Another important cause of radicalization is opposition against common opinions and behaviour, i.e. cultural aspects of society. In a situation of isolation combined with feelings of superiority, this can result in radicalization.

The Radicalization of Travis Bickle

In Taxi Driver we witness the transformation of an introverted young man to a spree killer. An assault that is the result of a painstakingly observed process of radicalization. Some personal affairs are hinted upon, that may or may not have aroused this radicalization. Vietnam seems to have been a traumatizing experience for Bickle. He is an extensive user of medication, the intake of which he drastically stops at one point. A sexual crisis is heightened with the rejection by Betsy. He feels pity for Iris, the young hooker; he sees her as an angel that needs to be freed.

These personal circumstances develop freely into extreme measures. The breeding ground was already there, and is basically the same as seen in other situations of radicalization. Travis is portrayed as an outcast, someone who does not fit in society. Betsy is clearly in a different social class compared to Travis’s. A social class that represents a majority, thereby dictating the just social behaviour. Travis is unable to conform, which manifests itself most apparently at the curious date in the porn cinema. Being unaware of the just social behaviour, places Travis in a situation of social disadvantage.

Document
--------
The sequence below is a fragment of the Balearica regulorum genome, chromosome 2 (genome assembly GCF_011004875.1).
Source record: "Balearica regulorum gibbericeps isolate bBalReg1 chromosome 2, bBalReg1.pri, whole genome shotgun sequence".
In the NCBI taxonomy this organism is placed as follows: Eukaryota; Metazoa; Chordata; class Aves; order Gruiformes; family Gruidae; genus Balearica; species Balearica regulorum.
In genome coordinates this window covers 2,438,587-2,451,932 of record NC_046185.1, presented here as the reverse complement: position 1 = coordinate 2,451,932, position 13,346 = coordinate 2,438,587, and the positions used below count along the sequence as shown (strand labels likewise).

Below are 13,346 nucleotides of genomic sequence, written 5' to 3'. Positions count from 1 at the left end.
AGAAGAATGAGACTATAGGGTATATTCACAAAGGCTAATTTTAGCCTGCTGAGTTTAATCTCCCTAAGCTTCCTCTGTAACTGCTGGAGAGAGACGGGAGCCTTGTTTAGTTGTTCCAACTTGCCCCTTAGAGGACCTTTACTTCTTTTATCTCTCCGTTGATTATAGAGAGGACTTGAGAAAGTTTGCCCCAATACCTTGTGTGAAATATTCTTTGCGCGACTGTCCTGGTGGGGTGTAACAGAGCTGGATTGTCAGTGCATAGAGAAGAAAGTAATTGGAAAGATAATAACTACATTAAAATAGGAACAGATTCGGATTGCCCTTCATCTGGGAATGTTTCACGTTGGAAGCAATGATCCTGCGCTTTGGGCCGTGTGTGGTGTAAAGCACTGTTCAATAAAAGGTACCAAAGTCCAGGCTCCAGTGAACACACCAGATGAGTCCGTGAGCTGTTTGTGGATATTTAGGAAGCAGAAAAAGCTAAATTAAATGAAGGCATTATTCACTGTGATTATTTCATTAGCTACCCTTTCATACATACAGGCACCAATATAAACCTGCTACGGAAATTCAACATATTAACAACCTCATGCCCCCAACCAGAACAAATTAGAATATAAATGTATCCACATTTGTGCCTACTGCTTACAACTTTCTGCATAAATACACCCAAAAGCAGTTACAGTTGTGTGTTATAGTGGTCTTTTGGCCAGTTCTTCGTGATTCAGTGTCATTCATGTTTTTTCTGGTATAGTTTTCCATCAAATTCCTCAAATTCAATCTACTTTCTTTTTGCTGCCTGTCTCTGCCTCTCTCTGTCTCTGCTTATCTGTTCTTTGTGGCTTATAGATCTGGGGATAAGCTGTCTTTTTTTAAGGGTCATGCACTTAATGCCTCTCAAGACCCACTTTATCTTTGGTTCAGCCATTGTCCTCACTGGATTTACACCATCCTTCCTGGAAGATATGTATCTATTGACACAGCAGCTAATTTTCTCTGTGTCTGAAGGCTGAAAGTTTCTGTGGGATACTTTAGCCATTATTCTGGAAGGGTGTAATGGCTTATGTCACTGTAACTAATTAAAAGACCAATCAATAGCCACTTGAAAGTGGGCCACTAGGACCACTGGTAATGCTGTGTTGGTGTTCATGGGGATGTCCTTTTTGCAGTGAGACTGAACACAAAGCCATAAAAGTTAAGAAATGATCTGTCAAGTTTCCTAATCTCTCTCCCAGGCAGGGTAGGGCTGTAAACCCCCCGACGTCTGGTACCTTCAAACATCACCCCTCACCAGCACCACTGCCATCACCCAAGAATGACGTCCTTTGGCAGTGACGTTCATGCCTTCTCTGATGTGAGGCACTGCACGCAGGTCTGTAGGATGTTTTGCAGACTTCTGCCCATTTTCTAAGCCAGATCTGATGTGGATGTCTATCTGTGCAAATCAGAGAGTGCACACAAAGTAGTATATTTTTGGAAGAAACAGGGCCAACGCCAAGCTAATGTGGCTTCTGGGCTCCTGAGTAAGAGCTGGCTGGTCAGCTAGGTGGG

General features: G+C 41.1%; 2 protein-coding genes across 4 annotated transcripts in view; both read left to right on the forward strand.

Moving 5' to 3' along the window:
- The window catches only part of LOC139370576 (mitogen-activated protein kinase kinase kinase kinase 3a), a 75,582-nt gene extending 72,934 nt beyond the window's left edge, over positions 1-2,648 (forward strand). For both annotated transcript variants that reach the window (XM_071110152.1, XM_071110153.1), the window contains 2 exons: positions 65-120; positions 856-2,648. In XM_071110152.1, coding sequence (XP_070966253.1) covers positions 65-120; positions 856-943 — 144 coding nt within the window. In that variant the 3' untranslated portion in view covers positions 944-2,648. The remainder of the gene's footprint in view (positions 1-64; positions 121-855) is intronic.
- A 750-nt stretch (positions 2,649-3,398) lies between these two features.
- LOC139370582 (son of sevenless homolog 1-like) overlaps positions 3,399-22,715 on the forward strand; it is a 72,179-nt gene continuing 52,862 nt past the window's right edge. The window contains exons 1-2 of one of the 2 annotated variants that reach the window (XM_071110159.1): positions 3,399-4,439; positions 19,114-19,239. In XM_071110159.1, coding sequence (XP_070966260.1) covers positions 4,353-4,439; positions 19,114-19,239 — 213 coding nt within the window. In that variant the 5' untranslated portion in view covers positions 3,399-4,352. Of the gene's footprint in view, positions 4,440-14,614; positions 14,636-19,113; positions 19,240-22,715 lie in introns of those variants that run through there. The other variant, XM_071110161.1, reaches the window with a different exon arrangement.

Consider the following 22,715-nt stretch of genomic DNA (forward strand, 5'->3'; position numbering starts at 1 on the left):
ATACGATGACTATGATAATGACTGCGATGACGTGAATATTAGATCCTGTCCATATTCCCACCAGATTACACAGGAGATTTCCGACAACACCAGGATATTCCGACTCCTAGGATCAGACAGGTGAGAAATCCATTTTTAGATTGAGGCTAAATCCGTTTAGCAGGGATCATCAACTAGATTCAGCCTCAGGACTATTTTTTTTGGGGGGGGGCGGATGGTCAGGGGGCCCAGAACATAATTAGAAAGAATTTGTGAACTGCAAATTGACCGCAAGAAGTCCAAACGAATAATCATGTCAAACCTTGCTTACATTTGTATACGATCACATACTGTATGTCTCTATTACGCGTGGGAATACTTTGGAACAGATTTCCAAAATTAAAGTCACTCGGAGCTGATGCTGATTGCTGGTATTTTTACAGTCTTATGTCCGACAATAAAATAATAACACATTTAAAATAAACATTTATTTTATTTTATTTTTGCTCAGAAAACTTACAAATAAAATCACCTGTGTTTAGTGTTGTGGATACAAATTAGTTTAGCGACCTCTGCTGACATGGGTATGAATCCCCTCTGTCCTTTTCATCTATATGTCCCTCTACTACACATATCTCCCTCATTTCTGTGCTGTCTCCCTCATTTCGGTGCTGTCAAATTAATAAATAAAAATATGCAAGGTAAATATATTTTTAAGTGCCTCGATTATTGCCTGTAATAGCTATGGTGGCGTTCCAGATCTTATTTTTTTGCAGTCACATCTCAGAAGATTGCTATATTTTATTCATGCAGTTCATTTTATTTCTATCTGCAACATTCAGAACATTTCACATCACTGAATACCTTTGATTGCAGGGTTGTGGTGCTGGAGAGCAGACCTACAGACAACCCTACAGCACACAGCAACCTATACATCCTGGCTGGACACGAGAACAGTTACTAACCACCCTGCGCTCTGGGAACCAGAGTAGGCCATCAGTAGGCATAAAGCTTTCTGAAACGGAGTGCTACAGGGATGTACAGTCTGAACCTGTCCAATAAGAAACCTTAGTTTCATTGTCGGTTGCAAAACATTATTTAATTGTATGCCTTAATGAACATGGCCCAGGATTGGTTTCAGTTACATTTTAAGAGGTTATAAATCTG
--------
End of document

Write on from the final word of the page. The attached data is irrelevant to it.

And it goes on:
In order to get closer to Betsy, Travis attempts to contribute to the political campaign, ironically named ‘We are the people’. The failure of this attempt is characteristic not only for the gap between the social class of Travis and that of Betsy, but between Travis and government as well. Travis might get the feeling of being excluded, being neglected by the government. In one scene, he tells the campaigning politician that he would like him to clean the streets of the scum. As the politician, clearly offended by the harsh view of Travis on this subject, shows no willingness to solve these problems, he must feel totally powerless.

Taxi Driver